The second one screamed as it made steam and ran consistently hot.
Thanks to Amazon's returns policy they went back swiftly and smoothly.
The third one is superb. Intense espresso, we use Cooper's of Jersey's Sumatra. The machine is much better than the Pure, and creates oodles of frothy milk.
Top tip, hold the frother, panarello, just under the surface of the milk as it makes froth. When froth is sufficient put the frother to the bottom of the steel jug to heat the milk, do not boil it.
Follow the instructions, If you want, but they are very confusing.
In a nutshell;
Put coffee holder, empty, in, it automatically rinses
When rinsed and the coffee light is steady, run off water through panarello, turn steam knob off
Fill holder with coffee, press coffee button, dispense to taste.
Wait until green coffee light is steady and then press the steam button ,wait until it has a steady green then start the steam for frothing. Always start with cold milk.
A lovely retro design, taking styling hints from its commercial cousins, the footprint is acceptable, the coffee holder is substantially made and the water holder is much easier to refill than the Pure.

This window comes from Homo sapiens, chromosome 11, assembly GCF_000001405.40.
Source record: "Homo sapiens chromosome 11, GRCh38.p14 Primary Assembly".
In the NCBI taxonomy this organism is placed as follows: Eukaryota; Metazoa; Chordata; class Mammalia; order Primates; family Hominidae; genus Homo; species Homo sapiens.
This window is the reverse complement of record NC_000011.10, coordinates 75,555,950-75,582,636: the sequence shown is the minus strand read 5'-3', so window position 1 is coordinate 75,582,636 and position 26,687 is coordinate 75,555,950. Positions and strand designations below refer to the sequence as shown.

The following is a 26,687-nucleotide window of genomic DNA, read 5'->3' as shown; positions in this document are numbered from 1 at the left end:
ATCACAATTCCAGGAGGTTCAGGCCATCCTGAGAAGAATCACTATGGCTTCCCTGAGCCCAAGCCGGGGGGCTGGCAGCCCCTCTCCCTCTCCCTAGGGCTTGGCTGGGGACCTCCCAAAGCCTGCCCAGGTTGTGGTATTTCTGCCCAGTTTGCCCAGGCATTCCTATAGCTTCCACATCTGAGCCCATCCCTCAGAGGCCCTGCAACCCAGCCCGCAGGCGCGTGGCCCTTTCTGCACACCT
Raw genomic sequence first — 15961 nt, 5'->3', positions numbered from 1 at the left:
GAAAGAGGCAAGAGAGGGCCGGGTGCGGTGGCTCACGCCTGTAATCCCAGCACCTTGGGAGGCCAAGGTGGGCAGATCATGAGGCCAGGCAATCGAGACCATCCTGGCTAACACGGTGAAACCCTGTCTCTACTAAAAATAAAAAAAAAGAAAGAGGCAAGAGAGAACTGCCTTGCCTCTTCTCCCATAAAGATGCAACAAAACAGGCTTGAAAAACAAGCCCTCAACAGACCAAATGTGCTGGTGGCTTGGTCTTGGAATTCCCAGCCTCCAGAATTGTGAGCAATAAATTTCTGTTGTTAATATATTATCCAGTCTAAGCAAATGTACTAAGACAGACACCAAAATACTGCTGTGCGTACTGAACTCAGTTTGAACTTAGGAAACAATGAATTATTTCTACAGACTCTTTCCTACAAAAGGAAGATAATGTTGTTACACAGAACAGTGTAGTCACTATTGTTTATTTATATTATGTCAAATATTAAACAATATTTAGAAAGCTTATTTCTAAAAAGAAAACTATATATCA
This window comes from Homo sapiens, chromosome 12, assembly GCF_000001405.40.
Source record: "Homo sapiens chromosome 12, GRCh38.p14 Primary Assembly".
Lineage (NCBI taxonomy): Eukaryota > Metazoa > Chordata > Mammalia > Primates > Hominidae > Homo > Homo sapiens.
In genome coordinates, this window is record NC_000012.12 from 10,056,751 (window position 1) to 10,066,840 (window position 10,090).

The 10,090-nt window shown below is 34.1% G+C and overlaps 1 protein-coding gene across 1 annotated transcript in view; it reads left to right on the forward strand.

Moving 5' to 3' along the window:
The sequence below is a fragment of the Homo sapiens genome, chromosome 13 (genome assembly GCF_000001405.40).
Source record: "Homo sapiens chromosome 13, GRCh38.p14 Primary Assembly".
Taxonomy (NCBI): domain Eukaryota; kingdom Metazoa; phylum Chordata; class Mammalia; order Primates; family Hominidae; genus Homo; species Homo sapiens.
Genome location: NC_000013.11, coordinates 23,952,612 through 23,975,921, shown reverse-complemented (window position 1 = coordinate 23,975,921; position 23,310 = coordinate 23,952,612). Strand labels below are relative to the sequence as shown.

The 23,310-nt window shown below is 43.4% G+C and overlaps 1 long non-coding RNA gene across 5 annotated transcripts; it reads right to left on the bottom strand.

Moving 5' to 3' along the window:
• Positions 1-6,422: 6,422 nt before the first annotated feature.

We had similar quality issues. with the Pure, needing five machines before we got a good one. So persevere, when you a get a good one, relax, smell the coffee, and enjoy.
In short , a great , substantially made, machine with final quality issues.
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on 11 July 2013
I have been delighted for many years with my trusty Baby Gaggia but decided to finally replace it when the steamer seemed to be failing. I spent many hours researching all of the machines that are available and pouring over the reviews. Finally I decided that it had to be another Gaggia and this very stylish machine seemed to fit the bill.
I am delighted with my choice. The machine consistently makes superb espressos and heats up quickly and the steamer is superb. Having experimented with ground coffee I decided to try some ese pods. I was a little sceptical whether they would be as good as grounds but they were recommended by Gaggia and are a much easier and cleaner to use. Again I carried out a lot of research and decided to try a whole variety of pods supplied in sample packs from CoffeeRoyale. This has been great fun. There are regular and decaffinated pods to suit all tastes and preferred strengths. I finally settled on Caffe Karoma Classics - they are superb. Just hope that this machines proves to be as reliable as my old Gaggia.
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on 16 October 2014
Love this coffee machine it makes the perfect latte and whats more it makes a large cup not a tiny cup like some coffee makers , it is easy to work and easy to clean . would suggest this machine to eanyone wanting to buy a coffee maker
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on 27 November 2015